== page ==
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Re: [medieval-leather] Leather bowls?

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  • Fr�jel Gotlandica Viking Re-enactment
    ... Certainly do Marc I do quite a bit of metal casting as well and use mainly clay cruicibles for that so yes I do know that is a commen thing. Mind you
    Message 1 of 52 , Jul 6, 2000
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      >You know that with Earthenware, you don't have to do the
      >"hot rock" method, but can actually heat the pot :)
      >
      >Marc

      Certainly do Marc I do quite a bit of metal casting as well and use mainly clay cruicibles for that so yes I do know that is
      a commen thing. Mind you people who are a bit carless can generat quite a nice bang with the old thermal shock.
      The purpose of the excercise at the time and still today is to cook and boil with hot rocks rather than risk blowing up the
      pottery. We have fun doing it and it makes people look because it is somewhat unusual. It helps to open peoples minds so
      that we can pour in a little information. A bit like the boiling water in a paper cup. An amazed mind is a mind open to
      information sometimes. Besides that it is good fun and very hard to burn the stew with this method. :-] Something I am
      usually good at. :-{
      Cheers
      Sandy.

      Fr�jel Gotlandica Viking Re-enactment Society
      http://www.frojel.com/
      frojel@...
    • rmhowe
      Previously I mentioned that a number of items can be immersed in cauldrons in _separate_ containers to cook at the same time. Thus a leather pot wouldn t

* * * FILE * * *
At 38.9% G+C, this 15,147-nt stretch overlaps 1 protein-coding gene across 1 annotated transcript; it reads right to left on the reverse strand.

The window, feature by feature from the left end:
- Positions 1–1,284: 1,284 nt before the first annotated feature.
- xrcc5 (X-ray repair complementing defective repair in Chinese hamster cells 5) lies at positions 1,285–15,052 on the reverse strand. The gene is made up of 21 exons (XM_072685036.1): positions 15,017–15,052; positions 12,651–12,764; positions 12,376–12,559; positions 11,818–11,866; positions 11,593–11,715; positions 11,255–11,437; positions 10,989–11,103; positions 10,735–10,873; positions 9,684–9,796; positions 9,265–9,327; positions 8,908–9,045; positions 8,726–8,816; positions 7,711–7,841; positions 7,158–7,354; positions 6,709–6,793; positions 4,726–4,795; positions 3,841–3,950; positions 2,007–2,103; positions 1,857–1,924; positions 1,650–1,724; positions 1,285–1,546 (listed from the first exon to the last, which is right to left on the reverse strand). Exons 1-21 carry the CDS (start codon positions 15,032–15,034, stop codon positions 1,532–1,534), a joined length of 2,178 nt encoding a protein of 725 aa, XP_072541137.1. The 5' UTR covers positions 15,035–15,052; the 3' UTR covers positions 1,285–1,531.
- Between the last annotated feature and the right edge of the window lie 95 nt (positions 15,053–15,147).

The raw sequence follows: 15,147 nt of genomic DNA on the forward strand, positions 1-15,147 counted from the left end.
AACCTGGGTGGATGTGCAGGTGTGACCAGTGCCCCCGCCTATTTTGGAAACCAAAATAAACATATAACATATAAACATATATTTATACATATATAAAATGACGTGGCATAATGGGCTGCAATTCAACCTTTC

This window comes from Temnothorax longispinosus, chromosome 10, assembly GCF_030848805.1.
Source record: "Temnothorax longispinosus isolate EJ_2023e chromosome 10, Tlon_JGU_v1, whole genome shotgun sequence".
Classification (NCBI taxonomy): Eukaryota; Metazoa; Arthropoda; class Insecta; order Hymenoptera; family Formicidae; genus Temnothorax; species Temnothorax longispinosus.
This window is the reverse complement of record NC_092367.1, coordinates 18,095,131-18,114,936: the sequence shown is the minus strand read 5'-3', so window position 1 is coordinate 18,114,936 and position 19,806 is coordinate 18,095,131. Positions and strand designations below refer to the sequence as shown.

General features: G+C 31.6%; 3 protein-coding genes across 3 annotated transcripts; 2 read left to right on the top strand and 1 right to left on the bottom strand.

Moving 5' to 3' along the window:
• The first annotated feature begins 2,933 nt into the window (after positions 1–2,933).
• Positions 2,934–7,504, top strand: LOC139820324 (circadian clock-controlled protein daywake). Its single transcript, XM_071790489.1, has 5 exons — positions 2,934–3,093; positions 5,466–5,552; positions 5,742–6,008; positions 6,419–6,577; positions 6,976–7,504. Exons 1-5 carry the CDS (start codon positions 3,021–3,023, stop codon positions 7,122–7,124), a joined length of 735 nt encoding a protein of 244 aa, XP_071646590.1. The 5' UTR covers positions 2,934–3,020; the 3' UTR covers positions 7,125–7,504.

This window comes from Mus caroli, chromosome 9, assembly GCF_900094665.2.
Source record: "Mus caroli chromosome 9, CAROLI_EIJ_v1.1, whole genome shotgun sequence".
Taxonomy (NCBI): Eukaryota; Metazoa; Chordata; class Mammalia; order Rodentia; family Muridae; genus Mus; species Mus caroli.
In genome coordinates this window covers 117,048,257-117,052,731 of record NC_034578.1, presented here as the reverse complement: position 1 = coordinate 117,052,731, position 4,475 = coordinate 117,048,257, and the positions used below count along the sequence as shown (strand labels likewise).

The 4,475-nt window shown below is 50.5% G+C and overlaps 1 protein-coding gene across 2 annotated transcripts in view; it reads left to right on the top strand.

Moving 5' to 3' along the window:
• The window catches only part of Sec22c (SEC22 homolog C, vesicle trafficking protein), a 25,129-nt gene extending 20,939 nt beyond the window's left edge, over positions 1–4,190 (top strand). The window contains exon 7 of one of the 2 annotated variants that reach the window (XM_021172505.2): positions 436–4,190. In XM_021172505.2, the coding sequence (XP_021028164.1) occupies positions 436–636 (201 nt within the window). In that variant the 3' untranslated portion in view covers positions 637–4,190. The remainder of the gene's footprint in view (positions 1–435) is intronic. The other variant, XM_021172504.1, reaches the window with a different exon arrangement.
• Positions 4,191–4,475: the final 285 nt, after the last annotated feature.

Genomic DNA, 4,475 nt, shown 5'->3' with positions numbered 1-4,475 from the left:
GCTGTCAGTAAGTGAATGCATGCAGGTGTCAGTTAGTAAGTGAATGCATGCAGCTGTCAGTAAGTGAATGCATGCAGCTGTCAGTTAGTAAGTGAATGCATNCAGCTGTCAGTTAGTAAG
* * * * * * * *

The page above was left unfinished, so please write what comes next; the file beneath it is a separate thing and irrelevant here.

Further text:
Message 52 of 52 , Jul 13, 2000
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        Previously I mentioned that a number of items can be immersed
        in cauldrons in _separate_ containers to cook at the same time.

        Thus a leather pot wouldn't necessarily have to hang over a fire, or have
        hot stones dropped in it. It would simply be filled with the food and put
        into the cauldron along with other containers in boiling water.

        Other things were cooked that way, so _why not_ leather pots?

        I missed several days of the conversation, due to changing email providers.
        If this has been argued I haven't seen it.

        Loved the experimental archaeology though Sandy!

        Magnus

        Anne-Marie Rousseau wrote:

        > yay! lets hear it for experimental archaeology!!!!!!
        >
        > though it sounds to me like the leather pot doesnt work so good with later
        > medieval cooking technology, ie charcoal and wood fires, with the pots
        > nestled in the coals or suspended. As soon as any of the liquid boiled off,
        > the pot would start getting crispy on the exposed bits.
        >
        > perhaps leather pots were more used in the cultures that used the hot rock
        > technology? (like the Celts, according to that article in PCC)
        >
        > thanks sandy for running the test!
        > --Anne-Marie
        > >
        >
        > ------------------------------------------------------------------------
        > Old school buds here:
        > http://click.egroups.com/1/5536/14/_/33007/_/963207508/
        > ------------------------------------------------------------------------
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